Payton Sanipass is one of the many promising young players in the Moncton AA Mudcats baseball program. The 15-year-old Mi’kmaw is aiming for an invitation to an American college one day to see how far the sport can take him.
I was even going to quit hockey and really play baseball», Launches Payton Sanipass. But after COVID, my motivation was down. All national competitions in addition to tournaments have been canceled.“
These events are often an opportunity for young people to get to know each other.
The business is picking up speed and Payton hopes it will work in his favor. Because on a baseball diamond, the young man feels happy and likes the challenge of the sport.
On the mound, for example, he is facing a mess he wants to take out. Trust is as important as athletics.
Proud of the origin
He grew up in Saint-Antoine, east of New Brunswick, and now lives in Dieppe, but Payton is also a proud Mi’kmaw athlete.
Furthermore, the National Indigenous History Month, which ends June 30, inspires her.
It’s just, to be very proud to be who I am, proud to be Mik’maq, and not be afraid to show it», He mentions. He wants to write his own story this way, no matter what happens.
I like to represent the natives, Mi’kmaq, by playing baseball. There are no major Mi’kmaw players playing baseball hereHe adds.
Sportsman, from father to son
Her father is Everett Sanipass from Elsipogtog Mi’kmaq First Nation. The former National Hockey League player played in 164 games with the Quebec Nordiques and Chicago Blackhawks (of which he was the first pick in 1986).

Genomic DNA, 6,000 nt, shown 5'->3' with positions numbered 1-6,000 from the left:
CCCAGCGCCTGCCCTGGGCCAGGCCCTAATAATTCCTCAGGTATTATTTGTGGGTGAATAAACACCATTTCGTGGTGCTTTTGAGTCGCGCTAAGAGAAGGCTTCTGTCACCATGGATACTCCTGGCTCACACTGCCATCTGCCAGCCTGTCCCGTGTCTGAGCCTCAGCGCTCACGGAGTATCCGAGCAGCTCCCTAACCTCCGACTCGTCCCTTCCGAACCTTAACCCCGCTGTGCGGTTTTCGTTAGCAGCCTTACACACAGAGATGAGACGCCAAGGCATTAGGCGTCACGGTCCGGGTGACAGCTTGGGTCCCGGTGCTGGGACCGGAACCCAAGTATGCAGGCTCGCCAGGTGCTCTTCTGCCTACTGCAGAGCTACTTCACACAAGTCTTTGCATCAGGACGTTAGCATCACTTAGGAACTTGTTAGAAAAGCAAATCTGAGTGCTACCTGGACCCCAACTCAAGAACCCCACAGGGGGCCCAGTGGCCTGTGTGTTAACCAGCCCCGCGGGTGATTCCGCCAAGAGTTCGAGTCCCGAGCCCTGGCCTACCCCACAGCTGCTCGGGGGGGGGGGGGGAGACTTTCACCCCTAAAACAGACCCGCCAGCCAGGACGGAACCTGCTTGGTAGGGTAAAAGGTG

Everett owns a restaurant in the community Elsipogtog. The father gave some advice to his son if he wanted to advance his athletic career.
Work out first in the gym, then socialize with people who are not going to bring you down and who have the same goals as you. Because if they have the goals, you will match the bestAdds Payton Sanipass.
However, it is not always easy to be proud of the heritage and the roots. Racism is present in sports, although we like to say that sports bring people together.
Payton has heard racist epithets and lived through times of division. He chose to stand, but it still makes him think.
I do not like to hear it because I know that there are members of my family who will be offended. It hurts me, it hurts me.“
Sometimes racism is in the second degree, in the unspoken or when the back is turned, he says.
It was racism, much more in hockey than in baseball», Tells Payton Sanipass. In baseball, there was more respect. But still, there were places with some coaches where you could tell that something was going on.“
The teenager knows that not everything is dark. The silver lining is the victory of Elsipogtog First Nation in Hockeyville National Competition. The renovation project the social arena received the most votes in the country.
He also knows that he is well surrounded by his teammates. In the Mudcats team, we love his smile, his zest for life. He is the coach’s joy because of the discipline.
Payton Sanipass hopes the effect of the pandemic will subside and return to normal. And let’s all agree. I’m happy.“